Millionaire entrepreneur A. G. Gaston acted as an intermediary between white moderates and civil rights leaders in Birmingham, Alabama, during the 1960s. Although he favored nonconfrontational methods of civil rights reform, Gaston expressed his support for the “guiding principals and commitment” of Martin Luther King and the Southern Christian Leadership Conference (Gaston and Shores, 30 September 1963).
In April 1963 King and the Southern Christian Leadership Conference (SCLC) joined with Birmingham, Alabama’s existing local movement, the Alabama Christian Movement for Human Rights (ACMHR), in a massive direct action campaign to attack the city’s segregation system by putting pressure on Birmingham’s merchants during the Easter season, the second biggest shopping season of the year. As ACMHR founder Fred Shuttlesworth stated in the group’s “Birmingham Manifesto,” the campaign was “a moral witness to give our community a chance to survive” (ACMHR, 3 April 1963).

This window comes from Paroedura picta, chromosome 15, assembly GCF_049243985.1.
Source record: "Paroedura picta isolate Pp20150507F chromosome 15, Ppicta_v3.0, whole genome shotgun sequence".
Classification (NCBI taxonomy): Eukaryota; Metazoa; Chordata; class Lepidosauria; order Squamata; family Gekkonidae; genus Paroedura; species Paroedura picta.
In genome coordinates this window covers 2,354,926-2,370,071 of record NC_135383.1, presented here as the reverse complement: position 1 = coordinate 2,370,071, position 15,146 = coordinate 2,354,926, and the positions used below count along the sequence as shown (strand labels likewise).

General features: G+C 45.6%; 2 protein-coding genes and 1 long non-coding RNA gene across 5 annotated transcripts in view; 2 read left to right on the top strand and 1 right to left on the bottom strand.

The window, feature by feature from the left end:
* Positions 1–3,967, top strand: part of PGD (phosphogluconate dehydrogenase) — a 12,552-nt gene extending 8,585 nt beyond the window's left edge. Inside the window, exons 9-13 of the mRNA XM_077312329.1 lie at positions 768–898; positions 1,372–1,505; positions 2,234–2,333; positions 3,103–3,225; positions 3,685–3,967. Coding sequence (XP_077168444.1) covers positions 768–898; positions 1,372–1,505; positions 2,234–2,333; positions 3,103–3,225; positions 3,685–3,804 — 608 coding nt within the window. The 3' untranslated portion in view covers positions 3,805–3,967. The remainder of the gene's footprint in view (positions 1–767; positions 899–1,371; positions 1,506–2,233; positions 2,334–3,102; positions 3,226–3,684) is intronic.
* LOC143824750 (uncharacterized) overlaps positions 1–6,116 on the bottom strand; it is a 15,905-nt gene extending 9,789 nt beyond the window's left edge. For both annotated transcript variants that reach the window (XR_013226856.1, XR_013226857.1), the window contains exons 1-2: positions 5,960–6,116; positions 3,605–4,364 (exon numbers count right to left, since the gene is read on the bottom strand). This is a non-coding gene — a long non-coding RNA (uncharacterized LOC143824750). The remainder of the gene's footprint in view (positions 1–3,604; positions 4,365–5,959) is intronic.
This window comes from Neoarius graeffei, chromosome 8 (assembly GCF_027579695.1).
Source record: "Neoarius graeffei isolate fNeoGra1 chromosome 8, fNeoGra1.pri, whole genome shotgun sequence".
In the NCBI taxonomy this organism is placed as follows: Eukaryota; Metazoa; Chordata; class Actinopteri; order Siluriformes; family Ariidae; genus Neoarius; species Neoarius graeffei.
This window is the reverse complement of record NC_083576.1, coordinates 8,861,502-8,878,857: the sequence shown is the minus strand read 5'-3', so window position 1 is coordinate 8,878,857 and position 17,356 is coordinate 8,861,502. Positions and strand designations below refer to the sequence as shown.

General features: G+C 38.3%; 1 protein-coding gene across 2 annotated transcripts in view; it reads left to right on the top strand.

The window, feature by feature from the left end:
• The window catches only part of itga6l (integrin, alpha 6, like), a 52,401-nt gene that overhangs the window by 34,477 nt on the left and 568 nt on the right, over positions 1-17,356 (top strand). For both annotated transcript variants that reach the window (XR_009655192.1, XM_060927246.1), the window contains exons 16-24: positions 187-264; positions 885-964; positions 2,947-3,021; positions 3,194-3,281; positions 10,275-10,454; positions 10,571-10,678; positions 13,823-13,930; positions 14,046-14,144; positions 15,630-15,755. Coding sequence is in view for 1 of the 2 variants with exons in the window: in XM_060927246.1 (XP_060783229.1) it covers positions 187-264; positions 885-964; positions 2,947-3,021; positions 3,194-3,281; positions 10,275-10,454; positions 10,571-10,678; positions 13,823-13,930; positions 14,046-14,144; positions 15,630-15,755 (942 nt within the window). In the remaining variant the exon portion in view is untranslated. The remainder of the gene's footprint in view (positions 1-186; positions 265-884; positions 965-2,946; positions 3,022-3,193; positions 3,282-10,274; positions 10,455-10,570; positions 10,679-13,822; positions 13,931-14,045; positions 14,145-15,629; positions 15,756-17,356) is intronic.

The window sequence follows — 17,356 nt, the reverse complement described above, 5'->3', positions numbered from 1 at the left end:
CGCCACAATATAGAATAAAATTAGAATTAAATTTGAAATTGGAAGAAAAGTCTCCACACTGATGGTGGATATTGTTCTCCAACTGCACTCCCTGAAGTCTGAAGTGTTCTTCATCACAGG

An ardent segregationist who served for 22 years as commissioner of public safety in Birmingham, Alabama, Bull Connor used his administrative authority over the police and fire departments to ensure that Birmingham remained, as Martin Luther King described it, “the most segregated city in America” (King, 50). In 1963 the violent response of Connor and his police force to demonstrations during the Birmingham Campaign propelled the civil rights movement into the national spotlight.
During the Birmingham Campaign of 1963, Martin Luther King addressed Mayor Albert Boutwell in his ‘‘Letter from Birmingham Jail,’’ writing that he hoped the Birmingham mayor would see the wisdom of not resisting desegregation.